Crystal structures of the Bacillus subtilis prophage lytic cassette proteins XepA and YomS.Freitag-Pohl, S., Jasilionis, A., Hakansson, M., Svensson, L.A., Kovacic, R., Welin, M., Watzlawick, H., Wang, L., Altenbuchner, J., Plotka, M., Kaczorowska, A.K., Kaczorowski, T., Nordberg Karlsson, E., Al-Karadaghi, S., Walse, B., Aevarsson, A., Pohl, E.
(2019) Acta Crystallogr D Struct Biol 75: 1028-1039
- PubMed: 31692476
- DOI: https://doi.org/10.1107/S2059798319013330
- Primary Citation of Related Structures:
6I56, 6I5O, 6IA5
- PubMed Abstract:
As part of the Virus-X Consortium that aims to identify and characterize novel proteins and enzymes from bacteriophages and archaeal viruses, the genes of the putative lytic proteins XepA from Bacillus subtilis prophage PBSX and YomS from prophage SPβ were cloned and the proteins were subsequently produced and functionally characterized. In order to elucidate the role and the molecular mechanism of XepA and YomS, the crystal structures of these proteins were solved at resolutions of 1.9 and 1.3 Å, respectively. XepA consists of two antiparallel β-sandwich domains connected by a 30-amino-acid linker region. A pentamer of this protein adopts a unique dumbbell-shaped architecture consisting of two discs and a central tunnel. YomS (12.9 kDa per monomer), which is less than half the size of XepA (30.3 kDa), shows homology to the C-terminal part of XepA and exhibits a similar pentameric disc arrangement. Each β-sandwich entity resembles the fold of typical cytoplasmic membrane-binding C2 domains. Only XepA exhibits distinct cytotoxic activity in vivo, suggesting that the N-terminal pentameric domain is essential for this biological activity. The biological and structural data presented here suggest that XepA disrupts the proton motive force of the cytoplasmatic membrane, thus supporting cell lysis.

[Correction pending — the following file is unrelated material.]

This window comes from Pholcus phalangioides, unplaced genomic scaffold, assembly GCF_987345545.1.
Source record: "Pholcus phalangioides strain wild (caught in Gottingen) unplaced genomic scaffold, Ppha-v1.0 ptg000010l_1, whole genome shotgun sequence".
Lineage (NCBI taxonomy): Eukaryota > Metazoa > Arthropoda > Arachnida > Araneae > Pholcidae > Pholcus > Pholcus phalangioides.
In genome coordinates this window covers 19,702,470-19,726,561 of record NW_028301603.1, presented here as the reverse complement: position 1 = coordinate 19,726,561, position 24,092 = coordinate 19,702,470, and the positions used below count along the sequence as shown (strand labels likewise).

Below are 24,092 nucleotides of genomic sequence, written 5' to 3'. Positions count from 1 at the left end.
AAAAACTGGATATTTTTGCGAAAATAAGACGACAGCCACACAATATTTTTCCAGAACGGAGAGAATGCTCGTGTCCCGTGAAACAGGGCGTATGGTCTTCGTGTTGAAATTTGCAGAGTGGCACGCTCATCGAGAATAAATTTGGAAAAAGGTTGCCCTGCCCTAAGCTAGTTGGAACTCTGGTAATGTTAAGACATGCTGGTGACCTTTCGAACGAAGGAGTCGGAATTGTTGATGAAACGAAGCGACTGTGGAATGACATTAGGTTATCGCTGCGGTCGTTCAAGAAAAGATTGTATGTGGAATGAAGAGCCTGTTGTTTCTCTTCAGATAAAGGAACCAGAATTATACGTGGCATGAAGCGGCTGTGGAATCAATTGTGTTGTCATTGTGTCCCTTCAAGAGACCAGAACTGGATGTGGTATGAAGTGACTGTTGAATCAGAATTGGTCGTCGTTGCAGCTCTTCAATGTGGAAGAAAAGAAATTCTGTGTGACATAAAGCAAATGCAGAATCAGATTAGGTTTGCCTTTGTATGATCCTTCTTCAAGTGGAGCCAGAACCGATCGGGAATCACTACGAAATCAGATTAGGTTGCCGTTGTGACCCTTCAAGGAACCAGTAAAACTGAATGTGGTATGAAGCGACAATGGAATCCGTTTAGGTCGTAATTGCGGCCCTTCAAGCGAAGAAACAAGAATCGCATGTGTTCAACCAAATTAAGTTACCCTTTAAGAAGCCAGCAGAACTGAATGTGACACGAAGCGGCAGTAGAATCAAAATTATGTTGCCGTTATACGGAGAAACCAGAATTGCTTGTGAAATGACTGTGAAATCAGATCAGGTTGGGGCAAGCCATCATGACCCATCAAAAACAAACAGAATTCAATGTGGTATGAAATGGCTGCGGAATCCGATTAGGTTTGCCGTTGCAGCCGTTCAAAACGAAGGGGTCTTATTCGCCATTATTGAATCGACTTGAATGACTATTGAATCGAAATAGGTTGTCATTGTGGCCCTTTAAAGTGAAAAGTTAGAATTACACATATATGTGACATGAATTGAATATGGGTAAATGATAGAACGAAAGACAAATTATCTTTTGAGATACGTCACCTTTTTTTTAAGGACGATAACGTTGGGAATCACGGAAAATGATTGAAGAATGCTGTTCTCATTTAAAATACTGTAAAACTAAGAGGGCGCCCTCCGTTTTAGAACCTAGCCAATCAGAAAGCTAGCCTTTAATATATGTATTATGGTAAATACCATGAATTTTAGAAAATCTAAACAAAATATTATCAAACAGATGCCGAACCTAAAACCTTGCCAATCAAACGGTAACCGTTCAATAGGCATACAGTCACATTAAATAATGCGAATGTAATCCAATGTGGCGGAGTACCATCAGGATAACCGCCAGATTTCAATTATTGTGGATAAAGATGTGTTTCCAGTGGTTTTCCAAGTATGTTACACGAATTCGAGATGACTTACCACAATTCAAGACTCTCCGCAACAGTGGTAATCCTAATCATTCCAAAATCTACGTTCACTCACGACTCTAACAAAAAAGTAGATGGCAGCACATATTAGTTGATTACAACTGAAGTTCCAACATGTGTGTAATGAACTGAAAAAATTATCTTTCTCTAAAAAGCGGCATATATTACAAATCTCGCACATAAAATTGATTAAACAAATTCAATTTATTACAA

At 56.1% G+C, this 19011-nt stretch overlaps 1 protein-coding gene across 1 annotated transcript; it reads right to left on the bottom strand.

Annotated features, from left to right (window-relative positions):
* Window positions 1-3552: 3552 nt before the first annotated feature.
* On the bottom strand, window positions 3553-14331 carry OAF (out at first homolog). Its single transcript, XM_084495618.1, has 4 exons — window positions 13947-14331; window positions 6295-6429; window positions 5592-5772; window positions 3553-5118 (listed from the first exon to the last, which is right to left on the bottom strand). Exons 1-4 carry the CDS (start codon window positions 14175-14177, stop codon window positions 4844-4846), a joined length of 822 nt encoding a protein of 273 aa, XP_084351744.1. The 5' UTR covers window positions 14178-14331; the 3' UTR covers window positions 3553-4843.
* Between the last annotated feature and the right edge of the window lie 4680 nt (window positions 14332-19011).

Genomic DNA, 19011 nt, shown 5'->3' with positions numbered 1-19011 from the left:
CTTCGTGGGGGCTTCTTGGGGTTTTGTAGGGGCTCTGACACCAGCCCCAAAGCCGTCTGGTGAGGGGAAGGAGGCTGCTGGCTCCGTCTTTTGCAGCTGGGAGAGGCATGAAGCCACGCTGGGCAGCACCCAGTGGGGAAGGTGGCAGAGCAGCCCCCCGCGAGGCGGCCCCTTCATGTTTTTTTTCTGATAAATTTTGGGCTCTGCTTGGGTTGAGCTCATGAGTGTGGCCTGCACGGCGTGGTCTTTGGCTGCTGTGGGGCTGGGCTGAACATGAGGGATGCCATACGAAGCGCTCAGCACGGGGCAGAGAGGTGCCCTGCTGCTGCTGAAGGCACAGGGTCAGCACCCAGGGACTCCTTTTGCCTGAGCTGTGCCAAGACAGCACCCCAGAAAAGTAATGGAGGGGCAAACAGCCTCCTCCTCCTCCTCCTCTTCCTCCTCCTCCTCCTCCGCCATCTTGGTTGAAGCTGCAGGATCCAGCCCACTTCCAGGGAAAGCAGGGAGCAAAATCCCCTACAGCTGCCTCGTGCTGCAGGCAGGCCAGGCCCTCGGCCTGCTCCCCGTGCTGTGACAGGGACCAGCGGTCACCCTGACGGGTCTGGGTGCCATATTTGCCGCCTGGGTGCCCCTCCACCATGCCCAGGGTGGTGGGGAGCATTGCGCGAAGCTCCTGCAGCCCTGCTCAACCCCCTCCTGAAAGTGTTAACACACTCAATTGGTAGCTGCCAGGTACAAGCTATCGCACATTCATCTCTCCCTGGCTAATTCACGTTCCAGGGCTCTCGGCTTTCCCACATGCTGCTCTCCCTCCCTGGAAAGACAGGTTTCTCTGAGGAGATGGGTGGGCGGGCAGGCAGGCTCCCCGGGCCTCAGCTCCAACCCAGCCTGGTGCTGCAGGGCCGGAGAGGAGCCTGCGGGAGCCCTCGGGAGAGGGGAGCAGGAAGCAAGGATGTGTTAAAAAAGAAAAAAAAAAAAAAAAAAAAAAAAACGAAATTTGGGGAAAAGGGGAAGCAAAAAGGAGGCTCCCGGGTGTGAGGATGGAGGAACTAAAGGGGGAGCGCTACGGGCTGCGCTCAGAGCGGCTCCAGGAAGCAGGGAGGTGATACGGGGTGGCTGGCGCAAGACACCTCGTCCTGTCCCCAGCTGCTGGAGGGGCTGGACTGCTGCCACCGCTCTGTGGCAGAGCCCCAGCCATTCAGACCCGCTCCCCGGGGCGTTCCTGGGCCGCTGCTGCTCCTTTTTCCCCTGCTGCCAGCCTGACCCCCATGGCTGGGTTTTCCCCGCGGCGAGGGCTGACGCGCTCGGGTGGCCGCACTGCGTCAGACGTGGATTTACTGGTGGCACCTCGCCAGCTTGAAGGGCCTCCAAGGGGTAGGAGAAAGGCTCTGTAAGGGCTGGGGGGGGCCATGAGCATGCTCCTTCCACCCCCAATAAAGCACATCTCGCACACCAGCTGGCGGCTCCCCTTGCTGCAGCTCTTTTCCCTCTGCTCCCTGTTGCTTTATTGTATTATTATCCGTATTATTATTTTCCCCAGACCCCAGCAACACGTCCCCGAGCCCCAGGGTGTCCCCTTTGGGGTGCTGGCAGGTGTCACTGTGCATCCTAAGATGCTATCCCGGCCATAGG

Institut for Industrial Genetics, University of Stuttgart, Allmandring 31, 70569 Stuttgart, Germany.